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‘Cornfield Chronicles’ opens a window on mid-20th century Iowa

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I.O.W.A. Book Signing Event

Marion Columbus Club — Saturday, July 21 at 10 a.m.

Illustration from ‘Cornfield Chronicles.’ — Blair Gauntt

To open up Cornfield Chronicles: Featuring Snowball: Pony from Hell by Myron Williams is to open a window onto the Iowa of half a century ago. This set of short stories and vignettes tells of the author’s experiences growing up as an Iowa farm boy in the mid-20th century. Delightfully illustrated by Cedar Rapids artist (and frequent Little Village contributor) Blair Gauntt, it meanders like the Iowa River, carrying the reader easily through memories of favorite animals, family disputes, farming procedures and the culture of the rural Midwest.

Its conversational style does not take anything away from the reading experience, but enhances it by speaking directly to the reader. It is not necessary to share the same background as the author in order to empathize with Williams’ childhood self. Williams is frank about all sides of his history, including things that are funny, touching and heartbreaking, and his wry humor keeps his youthful escapades in perspective.

Snowball the pony is only one of a diverse cast of animal characters with whom the reader becomes acquainted. Dogs and cats, hogs and cattle — even a great horned owl — all introduce themselves with an immediacy that comes from the author’s intimacy with both the positive and negative sides of nature. From his uproarious introduction to animal mating to the heartbreak of dead farm creatures, Williams’ depictions are real and often visceral.

‘Cornfield Chronicles: Featuring Snowball: Pony from Hell’ by Myron Williams, illustrated by Blair Gauntt; released Dec. 21, 2017, All Writes Reserve Publishing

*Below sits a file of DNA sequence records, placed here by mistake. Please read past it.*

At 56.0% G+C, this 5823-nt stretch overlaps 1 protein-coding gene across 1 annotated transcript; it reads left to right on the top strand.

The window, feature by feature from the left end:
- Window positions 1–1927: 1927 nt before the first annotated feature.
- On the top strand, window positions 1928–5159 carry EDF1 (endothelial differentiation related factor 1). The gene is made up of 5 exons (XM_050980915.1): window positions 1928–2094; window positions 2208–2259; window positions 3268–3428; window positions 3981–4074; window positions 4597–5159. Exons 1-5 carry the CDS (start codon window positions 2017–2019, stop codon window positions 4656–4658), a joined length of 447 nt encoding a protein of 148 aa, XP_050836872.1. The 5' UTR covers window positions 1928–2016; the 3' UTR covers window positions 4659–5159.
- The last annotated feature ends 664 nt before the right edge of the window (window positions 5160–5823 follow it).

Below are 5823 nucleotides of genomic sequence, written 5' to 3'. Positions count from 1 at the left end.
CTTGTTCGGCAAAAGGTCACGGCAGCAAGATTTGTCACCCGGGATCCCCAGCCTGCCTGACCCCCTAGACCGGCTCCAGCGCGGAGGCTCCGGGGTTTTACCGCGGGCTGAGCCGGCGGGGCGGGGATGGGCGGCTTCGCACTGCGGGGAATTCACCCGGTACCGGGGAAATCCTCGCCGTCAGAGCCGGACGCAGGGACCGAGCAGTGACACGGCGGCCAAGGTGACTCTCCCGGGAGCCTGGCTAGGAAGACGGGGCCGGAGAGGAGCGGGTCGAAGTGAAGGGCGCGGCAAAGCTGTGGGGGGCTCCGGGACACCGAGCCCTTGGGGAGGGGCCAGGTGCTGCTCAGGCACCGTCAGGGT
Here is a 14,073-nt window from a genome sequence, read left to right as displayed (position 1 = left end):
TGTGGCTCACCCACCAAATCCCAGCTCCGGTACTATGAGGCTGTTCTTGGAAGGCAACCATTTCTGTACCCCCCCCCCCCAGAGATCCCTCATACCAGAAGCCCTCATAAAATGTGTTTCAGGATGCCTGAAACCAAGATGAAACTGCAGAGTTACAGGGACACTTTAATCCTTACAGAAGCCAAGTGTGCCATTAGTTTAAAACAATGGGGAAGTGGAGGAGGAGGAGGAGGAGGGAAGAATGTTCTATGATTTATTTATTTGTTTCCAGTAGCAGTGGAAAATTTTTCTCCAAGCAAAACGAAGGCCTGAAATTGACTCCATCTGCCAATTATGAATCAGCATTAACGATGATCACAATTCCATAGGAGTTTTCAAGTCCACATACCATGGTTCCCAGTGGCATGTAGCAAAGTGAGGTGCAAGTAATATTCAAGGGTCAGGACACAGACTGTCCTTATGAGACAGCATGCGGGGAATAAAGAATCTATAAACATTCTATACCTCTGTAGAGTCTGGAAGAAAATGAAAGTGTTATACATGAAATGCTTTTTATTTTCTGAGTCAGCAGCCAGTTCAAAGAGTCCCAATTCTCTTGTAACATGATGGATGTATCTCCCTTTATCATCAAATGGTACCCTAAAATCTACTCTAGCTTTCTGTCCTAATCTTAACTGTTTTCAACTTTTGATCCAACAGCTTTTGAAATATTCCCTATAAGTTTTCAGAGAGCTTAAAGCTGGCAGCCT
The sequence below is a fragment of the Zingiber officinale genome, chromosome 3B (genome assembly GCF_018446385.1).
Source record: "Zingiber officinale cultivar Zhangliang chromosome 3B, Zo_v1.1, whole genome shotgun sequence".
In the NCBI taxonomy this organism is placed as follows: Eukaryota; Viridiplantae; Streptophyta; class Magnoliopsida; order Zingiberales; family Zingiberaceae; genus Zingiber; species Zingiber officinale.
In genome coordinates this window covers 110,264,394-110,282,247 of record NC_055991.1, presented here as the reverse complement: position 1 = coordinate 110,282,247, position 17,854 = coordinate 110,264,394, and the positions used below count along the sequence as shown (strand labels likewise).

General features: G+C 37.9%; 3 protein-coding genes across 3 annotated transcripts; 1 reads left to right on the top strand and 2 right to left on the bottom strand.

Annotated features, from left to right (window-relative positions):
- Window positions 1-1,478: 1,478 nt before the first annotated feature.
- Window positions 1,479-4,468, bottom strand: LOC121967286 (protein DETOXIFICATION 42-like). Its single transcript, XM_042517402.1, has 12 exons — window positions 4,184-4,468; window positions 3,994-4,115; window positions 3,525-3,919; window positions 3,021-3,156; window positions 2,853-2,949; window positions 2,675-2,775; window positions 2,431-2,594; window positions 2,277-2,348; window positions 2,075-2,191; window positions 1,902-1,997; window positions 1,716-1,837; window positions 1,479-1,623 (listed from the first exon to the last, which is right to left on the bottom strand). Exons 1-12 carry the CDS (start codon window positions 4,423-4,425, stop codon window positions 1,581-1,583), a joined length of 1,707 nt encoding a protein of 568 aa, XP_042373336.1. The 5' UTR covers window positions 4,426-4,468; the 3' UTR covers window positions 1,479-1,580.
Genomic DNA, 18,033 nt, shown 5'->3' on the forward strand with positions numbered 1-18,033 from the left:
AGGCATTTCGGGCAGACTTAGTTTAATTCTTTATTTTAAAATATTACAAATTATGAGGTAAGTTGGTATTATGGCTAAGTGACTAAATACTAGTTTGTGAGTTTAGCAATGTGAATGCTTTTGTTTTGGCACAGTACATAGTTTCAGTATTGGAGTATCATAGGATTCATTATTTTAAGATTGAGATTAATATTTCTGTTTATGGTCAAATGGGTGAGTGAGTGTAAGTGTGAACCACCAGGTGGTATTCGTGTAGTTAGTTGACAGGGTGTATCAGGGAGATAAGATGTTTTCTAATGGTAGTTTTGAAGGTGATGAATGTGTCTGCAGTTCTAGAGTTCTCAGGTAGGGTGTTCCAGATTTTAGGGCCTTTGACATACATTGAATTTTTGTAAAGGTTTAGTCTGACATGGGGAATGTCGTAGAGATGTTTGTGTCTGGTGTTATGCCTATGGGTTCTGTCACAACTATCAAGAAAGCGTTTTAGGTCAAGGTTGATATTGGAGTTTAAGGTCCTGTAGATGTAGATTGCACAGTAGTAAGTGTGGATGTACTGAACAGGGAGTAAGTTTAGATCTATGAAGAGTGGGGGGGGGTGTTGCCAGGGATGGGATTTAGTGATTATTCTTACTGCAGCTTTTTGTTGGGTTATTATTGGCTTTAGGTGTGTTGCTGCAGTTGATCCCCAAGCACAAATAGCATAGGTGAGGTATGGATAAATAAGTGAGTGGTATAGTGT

The people in the stories are also clearly portrayed. Family members are described lovingly but honestly, and Williams does not spare himself when it comes to his own flaws. Neighbors range from powerful influences to close companions, with the occasional local annoyance thrown in.

The importance of neighbors in a rural community is clear; when people expect to live most of their lives in one location, they must all cooperate to help one another. This is certainly one of the lessons the author has taken from his upbringing, and he conveys it to the reader without needing to moralize.

Cornfield Chronicles has the fascination of a living slice of history. So, take a piece, put it on your plate, and sit down with the twentieth century. You might just find it well worth your time.

Williams is among the two dozen authors appearing at the Imagine Other Worlds with Authors (I.O.W.A.) signing event on Saturday, July 21 at 10 a.m. at the Marion Columbus Club (5650 Kacena Ave, Marion). The event is free and open to the public.

Editor’s note: This reviewer is also signing at Saturday’s event.


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